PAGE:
As much as I was looking forward to the release of Sarah J. Maas’ A Court of Frost and Starlight, I did everything I could to keep my hopes down, and I’m so glad I did. Occupying an odd and understandably uncomfortable space between a true novella and a novel, A Court of Frost and Starlight addresses few of the questions still up in the air at the end of A Court of Wings and Ruin, which is unsatisfying. But it was never the purpose of A Court of Frost and Starlight to answer those questions. What this book needed to accomplish was transitioning the main narrative focus of this series away from Feyre (and Rhysand) directly, to the new focus(es) of the series (or at least of the next full novel)—Nesta and Cassian. I thought it accomplished that emotional and narrative transition fairly well, though the implications for the series’ timeline have me scratching my head a bit.
It’s been several months since the war with Hybern ended and the rebuilding of Prythian is moving along at a seemingly glacial pace. But the approaching winter solstice promises to bring everyone together… along with many of the lingering emotional and practical issues they’ve been avoiding. Elain still avoids Lucien. Lucien still finds himself an uncomfortable fit in the Inner Circle and so splits his time in several different places. Nesta has withdrawn from just about everyone, which seems to be a key factor to Cassian’s own unsettled demeanor—though he won’t exactly speak about it. Feyre is eager to help everyone else heal before tending to her own needs. As she comes to realize how broken everyone and everything in Prythian still are, there are some things about her future she decides she doesn’t want to put off till things are more convenient; circumstances will never be convenient so there is only the now.
Another aspect of A Court of Frost and Starlight that can be uncomfortable is the way the narrative shifts. With the exception of one chapter near the end of A Court of Mist and Fury and the prologue of A Court of Wings and Ruin, the novels have all been presented through Feyre’s first-person perspective. This newest book not only expands to include Rhysand’s perspective, but sections from Cassian, Mor, and even a brief flash from Nesta. If it were a full novel, such an abrupt change in style would be incredibly disorienting—and I’m sure there are those for whom the shorter nature of this book only underscored that disorientation—but since there wasn’t a long or complicated overarching plot to contend with, and since the main purpose was to bring one couple to a comfortable resting place emotionally so another could take over as the focus, I think the drastic change in how the book was presented narratively worked well. I found myself satisfied with where the book left Feyre and Rhysand (especially since they’ll still be around in future books, just in the supporting cast rather than leading roles) and eager to dive into the still unsettled relationships of the rest of the Inner Circle.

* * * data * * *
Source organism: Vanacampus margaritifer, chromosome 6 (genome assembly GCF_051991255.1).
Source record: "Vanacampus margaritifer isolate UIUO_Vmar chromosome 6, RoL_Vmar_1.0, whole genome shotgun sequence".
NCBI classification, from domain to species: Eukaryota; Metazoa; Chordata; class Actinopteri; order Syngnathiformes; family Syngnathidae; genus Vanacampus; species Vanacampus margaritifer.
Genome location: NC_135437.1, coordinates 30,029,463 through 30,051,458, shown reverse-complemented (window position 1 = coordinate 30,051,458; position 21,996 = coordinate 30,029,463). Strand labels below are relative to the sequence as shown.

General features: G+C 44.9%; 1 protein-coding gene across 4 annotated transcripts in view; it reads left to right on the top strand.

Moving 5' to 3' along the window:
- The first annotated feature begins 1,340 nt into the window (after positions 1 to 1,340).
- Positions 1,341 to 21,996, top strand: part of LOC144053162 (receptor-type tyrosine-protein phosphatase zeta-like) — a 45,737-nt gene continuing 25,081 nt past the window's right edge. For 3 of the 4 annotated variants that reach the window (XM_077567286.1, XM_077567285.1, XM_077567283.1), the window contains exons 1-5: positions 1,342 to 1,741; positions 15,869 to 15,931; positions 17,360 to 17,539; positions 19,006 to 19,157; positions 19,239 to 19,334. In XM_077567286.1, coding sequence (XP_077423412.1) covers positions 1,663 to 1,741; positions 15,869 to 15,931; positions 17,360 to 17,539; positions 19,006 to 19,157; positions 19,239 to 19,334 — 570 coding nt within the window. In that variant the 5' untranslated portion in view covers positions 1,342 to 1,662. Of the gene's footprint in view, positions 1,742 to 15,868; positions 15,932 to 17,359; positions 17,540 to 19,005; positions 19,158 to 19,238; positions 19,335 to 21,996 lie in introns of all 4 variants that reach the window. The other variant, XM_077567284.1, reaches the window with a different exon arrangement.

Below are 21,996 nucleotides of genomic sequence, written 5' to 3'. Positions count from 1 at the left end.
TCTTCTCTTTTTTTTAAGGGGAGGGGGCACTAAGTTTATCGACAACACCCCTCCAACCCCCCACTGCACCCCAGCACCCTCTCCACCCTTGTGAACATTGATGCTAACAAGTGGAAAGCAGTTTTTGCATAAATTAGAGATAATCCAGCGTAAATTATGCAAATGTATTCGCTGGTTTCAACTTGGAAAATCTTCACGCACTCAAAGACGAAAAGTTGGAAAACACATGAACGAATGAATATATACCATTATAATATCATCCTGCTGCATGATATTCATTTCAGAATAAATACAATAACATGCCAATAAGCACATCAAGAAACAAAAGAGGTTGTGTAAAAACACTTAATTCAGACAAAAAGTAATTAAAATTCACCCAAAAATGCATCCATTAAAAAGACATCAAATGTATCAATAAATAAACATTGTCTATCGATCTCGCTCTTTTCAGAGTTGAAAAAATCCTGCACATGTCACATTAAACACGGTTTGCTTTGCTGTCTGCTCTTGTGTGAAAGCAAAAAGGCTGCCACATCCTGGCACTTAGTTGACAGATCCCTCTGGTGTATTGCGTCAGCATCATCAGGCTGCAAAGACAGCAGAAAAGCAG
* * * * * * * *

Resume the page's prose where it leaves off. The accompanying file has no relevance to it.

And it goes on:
What makes me a little nervous about the next full novel is the timeline. A Court of Frost and Starlight, like its predecessor novels in the series, begins about two or three months after the last book ended. Except there are only a very few hints at what’s going on politically in terms of rebuilding the larger world in the wake of the war’s end. There are a few crumbs dropped here and there, but given the little sneak peek thrown in as an appendix of sorts, it looks like a much larger time jump is in store for the start of the next full novel… and I really hope that the shift in focus away from Feyre and Rhysand doesn’t mean we’ll lose the politics of the Prythian Courts. That world building is part of what sucked me into the series so deeply. I have faith that Maas to pull it off (if only because of how incredibly she wields the many political threads of her Throne of Glass series) but not getting to see such a long stretch as it’s happening makes me wonder what—if anything—will get glossed over.